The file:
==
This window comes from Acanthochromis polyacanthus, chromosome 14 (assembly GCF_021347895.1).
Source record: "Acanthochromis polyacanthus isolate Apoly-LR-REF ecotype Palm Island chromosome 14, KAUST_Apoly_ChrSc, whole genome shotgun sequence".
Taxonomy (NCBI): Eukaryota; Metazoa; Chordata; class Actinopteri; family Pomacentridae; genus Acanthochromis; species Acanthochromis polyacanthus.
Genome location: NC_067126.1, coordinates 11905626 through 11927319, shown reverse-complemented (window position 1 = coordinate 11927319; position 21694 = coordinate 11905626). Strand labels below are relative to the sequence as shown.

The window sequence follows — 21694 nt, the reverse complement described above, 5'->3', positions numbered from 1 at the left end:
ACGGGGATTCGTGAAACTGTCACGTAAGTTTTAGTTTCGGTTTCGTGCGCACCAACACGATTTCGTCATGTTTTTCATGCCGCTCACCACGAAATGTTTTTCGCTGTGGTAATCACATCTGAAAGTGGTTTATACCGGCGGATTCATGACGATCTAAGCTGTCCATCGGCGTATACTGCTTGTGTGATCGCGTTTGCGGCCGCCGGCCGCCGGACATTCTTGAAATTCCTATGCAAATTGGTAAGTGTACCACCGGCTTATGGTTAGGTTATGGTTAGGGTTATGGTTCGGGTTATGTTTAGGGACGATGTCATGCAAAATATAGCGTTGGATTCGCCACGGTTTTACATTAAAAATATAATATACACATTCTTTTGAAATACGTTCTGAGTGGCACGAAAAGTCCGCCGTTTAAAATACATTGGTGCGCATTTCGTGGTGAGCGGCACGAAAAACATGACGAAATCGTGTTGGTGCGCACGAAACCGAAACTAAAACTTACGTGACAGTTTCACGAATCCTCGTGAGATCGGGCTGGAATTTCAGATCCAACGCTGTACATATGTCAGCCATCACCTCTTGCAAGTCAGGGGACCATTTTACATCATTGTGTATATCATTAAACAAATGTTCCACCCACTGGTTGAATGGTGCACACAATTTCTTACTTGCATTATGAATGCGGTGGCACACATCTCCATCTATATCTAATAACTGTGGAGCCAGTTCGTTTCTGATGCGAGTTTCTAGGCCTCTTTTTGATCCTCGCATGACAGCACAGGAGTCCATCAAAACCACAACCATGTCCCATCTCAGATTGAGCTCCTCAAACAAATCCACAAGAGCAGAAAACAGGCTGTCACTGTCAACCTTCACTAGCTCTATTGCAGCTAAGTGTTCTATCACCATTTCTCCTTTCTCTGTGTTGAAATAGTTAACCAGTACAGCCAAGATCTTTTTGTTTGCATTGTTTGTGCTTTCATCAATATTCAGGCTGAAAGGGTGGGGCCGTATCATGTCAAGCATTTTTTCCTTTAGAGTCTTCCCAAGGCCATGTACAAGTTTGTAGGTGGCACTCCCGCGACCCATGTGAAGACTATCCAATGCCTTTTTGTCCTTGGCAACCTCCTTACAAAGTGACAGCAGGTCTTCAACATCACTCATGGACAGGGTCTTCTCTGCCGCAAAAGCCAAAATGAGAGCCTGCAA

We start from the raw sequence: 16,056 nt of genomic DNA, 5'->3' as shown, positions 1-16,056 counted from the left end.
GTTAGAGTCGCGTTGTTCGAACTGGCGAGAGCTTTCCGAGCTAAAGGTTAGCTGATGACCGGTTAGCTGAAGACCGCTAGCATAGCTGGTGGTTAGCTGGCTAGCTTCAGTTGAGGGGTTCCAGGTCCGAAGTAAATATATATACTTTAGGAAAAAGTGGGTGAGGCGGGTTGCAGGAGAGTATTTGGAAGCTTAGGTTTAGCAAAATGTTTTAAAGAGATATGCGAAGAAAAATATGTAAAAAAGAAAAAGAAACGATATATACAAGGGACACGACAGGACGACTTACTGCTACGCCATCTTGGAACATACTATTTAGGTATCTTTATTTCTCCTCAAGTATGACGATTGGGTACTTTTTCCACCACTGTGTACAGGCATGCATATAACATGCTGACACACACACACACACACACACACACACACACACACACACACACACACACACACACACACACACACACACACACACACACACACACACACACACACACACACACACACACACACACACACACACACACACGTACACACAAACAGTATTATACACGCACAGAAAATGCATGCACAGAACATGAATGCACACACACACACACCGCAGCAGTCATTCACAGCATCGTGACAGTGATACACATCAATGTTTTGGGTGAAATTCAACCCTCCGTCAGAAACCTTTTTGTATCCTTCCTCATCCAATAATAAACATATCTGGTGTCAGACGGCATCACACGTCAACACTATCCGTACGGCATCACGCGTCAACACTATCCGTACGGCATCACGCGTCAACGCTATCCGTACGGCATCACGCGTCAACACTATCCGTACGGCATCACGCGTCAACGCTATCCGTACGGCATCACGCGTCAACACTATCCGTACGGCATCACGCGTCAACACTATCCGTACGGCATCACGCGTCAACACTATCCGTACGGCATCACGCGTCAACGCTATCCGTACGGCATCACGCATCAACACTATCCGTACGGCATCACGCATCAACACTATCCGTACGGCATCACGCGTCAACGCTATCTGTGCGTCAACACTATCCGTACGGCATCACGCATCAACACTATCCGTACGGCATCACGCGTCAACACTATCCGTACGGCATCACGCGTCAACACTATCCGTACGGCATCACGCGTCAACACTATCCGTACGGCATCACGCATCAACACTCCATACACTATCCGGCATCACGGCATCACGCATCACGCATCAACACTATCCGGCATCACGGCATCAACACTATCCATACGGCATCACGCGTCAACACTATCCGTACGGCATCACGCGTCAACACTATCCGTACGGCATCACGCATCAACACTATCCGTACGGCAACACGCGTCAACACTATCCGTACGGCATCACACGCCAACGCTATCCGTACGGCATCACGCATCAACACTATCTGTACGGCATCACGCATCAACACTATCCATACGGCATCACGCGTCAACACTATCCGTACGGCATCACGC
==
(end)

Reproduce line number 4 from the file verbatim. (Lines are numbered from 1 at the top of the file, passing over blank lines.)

Genome location: NC_067126.1, coordinates 11905626 through 11927319, shown reverse-complemented (window position 1 = coordinate 11927319; position 21694 = coordinate 11905626). Strand labels below are relative to the sequence as shown.